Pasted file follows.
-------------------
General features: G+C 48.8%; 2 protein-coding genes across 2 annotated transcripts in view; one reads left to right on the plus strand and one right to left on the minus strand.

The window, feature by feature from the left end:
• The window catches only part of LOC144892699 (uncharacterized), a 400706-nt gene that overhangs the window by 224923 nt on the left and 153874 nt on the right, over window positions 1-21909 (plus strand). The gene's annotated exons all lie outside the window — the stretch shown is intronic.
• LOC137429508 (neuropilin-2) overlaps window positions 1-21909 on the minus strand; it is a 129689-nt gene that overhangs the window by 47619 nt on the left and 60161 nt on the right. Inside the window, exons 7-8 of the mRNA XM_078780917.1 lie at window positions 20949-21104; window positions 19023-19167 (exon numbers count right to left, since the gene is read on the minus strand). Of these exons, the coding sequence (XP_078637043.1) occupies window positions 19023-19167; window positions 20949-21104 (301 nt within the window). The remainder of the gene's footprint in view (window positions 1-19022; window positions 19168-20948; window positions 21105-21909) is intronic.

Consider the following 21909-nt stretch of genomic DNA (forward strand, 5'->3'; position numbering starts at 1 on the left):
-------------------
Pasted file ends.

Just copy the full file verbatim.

General features: G+C 48.8%; 2 protein-coding genes across 2 annotated transcripts in view; one reads left to right on the plus strand and one right to left on the minus strand.

The window, feature by feature from the left end:
• The window catches only part of LOC144892699 (uncharacterized), a 400706-nt gene that overhangs the window by 224923 nt on the left and 153874 nt on the right, over window positions 1-21909 (plus strand). The gene's annotated exons all lie outside the window — the stretch shown is intronic.
• LOC137429508 (neuropilin-2) overlaps window positions 1-21909 on the minus strand; it is a 129689-nt gene that overhangs the window by 47619 nt on the left and 60161 nt on the right. Inside the window, exons 7-8 of the mRNA XM_078780917.1 lie at window positions 20949-21104; window positions 19023-19167 (exon numbers count right to left, since the gene is read on the minus strand). Of these exons, the coding sequence (XP_078637043.1) occupies window positions 19023-19167; window positions 20949-21104 (301 nt within the window). The remainder of the gene's footprint in view (window positions 1-19022; window positions 19168-20948; window positions 21105-21909) is intronic.

Consider the following 21909-nt stretch of genomic DNA (forward strand, 5'->3'; position numbering starts at 1 on the left):